Associate at LCSS & Gender Institute Visiting Fellow, LSE
Latefa is an Associate at LCSS and a visiting fellow at the Gender Institute, LSE. She was forced to leave Algeria following personal attacks on her family as a result of her husband’s work as a journalist. Having received refugee status in the UK in 2004, Latefa has had to re-orient her study and has undertaken an MSc on Population Movement and Policy at Swansea University and is currently studying PhD in the same field. Latefa has made an important contribution to the recent (2011) review of gender / women's issues in Country of Origin information for making decision on asylum applications; Latefa has also undertaken research on the conduct of asylum interviews at UKBA looking at the range of issues , including gender, sexuality, religion, and age, which might impact upon the ability of asylum applicants to discuss their experiences; On the impact of forced migration on women's mental health; On the decision making of asylum seekers to come in the UK . Her PhD is on Women of the New Algerian Diaspora: Online Discourse, Social Consciousness and Political Engagement. Latefa is also accredited OISC Level 1&2 immigration advisor and has extensive experience supporting women in their asylum applications . Latefa has a particular interest in gender issues in forced migration, Diasporas and identities. She is now a research associate for the Centre of Migration Policy Research at Swansea University and has recently been appointed Visiting Fellow at the LSE, Gender Institute.
On Wednesday 27 February 2013, Latefa presented a research seminar at LSE entitled Difference and Diversity in the Refugee Experience: Gender and the Asylum Process.
Latefa was interviewed about her experiences becoming a refugee, and the help she received from CARA and LSE, (LSE YouTube, June 2013). She also wrote about her experience as part of the Centre for Human Rights' Scholars at Risk Scheme in LSE Connect Magazine.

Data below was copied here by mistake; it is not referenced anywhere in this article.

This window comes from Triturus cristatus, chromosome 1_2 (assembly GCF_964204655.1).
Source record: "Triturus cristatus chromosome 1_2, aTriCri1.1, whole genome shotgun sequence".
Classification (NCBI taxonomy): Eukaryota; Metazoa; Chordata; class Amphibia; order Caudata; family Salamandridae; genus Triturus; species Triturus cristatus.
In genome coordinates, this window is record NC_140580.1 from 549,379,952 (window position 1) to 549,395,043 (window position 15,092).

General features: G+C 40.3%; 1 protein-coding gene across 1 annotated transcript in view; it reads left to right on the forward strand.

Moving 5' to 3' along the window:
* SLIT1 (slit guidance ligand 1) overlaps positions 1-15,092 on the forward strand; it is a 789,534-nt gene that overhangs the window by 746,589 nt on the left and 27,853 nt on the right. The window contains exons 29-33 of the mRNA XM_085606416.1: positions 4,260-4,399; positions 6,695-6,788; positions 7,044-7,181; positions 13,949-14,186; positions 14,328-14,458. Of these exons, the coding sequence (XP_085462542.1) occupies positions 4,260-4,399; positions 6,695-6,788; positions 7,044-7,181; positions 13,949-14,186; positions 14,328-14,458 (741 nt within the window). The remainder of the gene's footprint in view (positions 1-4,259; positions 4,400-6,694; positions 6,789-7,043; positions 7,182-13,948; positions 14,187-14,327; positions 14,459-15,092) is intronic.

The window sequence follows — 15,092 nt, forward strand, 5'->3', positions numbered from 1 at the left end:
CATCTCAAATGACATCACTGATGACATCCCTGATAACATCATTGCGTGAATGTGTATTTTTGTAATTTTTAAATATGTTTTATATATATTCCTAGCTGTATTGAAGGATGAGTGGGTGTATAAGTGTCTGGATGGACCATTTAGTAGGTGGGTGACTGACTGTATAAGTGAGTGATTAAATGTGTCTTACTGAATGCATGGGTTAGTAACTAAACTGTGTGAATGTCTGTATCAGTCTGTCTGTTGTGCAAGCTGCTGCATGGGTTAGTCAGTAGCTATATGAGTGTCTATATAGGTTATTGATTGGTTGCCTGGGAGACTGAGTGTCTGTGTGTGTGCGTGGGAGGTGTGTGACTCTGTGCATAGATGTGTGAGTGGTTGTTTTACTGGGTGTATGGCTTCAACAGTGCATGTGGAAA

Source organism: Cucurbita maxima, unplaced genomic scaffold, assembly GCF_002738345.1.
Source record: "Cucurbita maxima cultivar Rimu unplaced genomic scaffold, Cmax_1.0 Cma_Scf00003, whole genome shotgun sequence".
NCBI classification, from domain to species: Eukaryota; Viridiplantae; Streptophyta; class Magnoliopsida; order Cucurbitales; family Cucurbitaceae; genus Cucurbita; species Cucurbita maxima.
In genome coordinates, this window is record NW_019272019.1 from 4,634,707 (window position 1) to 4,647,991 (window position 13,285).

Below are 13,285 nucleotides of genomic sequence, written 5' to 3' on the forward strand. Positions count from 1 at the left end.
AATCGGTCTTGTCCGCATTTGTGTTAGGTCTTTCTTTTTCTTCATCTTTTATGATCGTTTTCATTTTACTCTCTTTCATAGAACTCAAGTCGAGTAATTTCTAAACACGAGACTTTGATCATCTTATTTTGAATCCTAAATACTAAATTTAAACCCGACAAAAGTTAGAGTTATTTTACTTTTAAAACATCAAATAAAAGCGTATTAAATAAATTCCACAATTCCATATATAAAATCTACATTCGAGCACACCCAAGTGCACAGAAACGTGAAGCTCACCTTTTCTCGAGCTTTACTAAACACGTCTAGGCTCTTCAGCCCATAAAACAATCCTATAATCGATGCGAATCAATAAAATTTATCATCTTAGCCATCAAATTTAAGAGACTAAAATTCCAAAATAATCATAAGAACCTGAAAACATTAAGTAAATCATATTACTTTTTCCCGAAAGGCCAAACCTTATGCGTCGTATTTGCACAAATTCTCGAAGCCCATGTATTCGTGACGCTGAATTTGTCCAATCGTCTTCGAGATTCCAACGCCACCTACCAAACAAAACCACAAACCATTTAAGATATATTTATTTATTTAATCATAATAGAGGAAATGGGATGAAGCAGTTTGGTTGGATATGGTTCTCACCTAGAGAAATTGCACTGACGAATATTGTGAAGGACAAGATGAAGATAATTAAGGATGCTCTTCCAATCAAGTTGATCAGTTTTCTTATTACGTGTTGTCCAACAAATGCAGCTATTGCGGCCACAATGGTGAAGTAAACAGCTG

11-13 May, 2013 - Marmara University, Istanbul, Turkey
Summer Scout for Disadvantaged Children project aims to enable children aged between 9-15 to actively engage with peers through educational and leisurely scout activities resulting in a better understanding of using their free time wisely and actively, thus building their self-esteem and confidence by developing their social interaction and communication skills.
British Engagement Project for Displaced Children seeks to enhance understanding of British values, culture, and history through a professionally developed non-informal curricula designed for displaced (i.e. asylum seekers, refugees, forced migrants) families children, aged between 11-16.
On 27 November 2015, LCSS has successfully organised a roundtable at SOAS to discuss the recent Migrant Crisis
In August 2015, LCSS has successfully conducted the Training Programme on Ottoman and Archival Studies, which took place in London and Oxford.
We are excited to conduct LCSS's first summer school and to host a lovely group of students from Azerbaijan. 20 July - 14 August
International Conference on Gender and Education: Critical Issues, Policy and Practice: Re-Gendering Education
LCSS’s growing gender platform continued its international conference series in Bloomington, IN, United States on International Conference on Gender and Education
Feray J. Baskin - PhD Candidate, Indiana University, Bloomington, IN, USA
Daniela Alaattinoğlu - PhD Candidate, European University Institute - Florence, Italy
Interview by Ozdemir Ahmet - On Thursday 4 April 2013 An interview was conducted with Baroness Molly Meacher at the House of Lords where questions were put out to her with regards to the welfare reforms introduced by the coalition.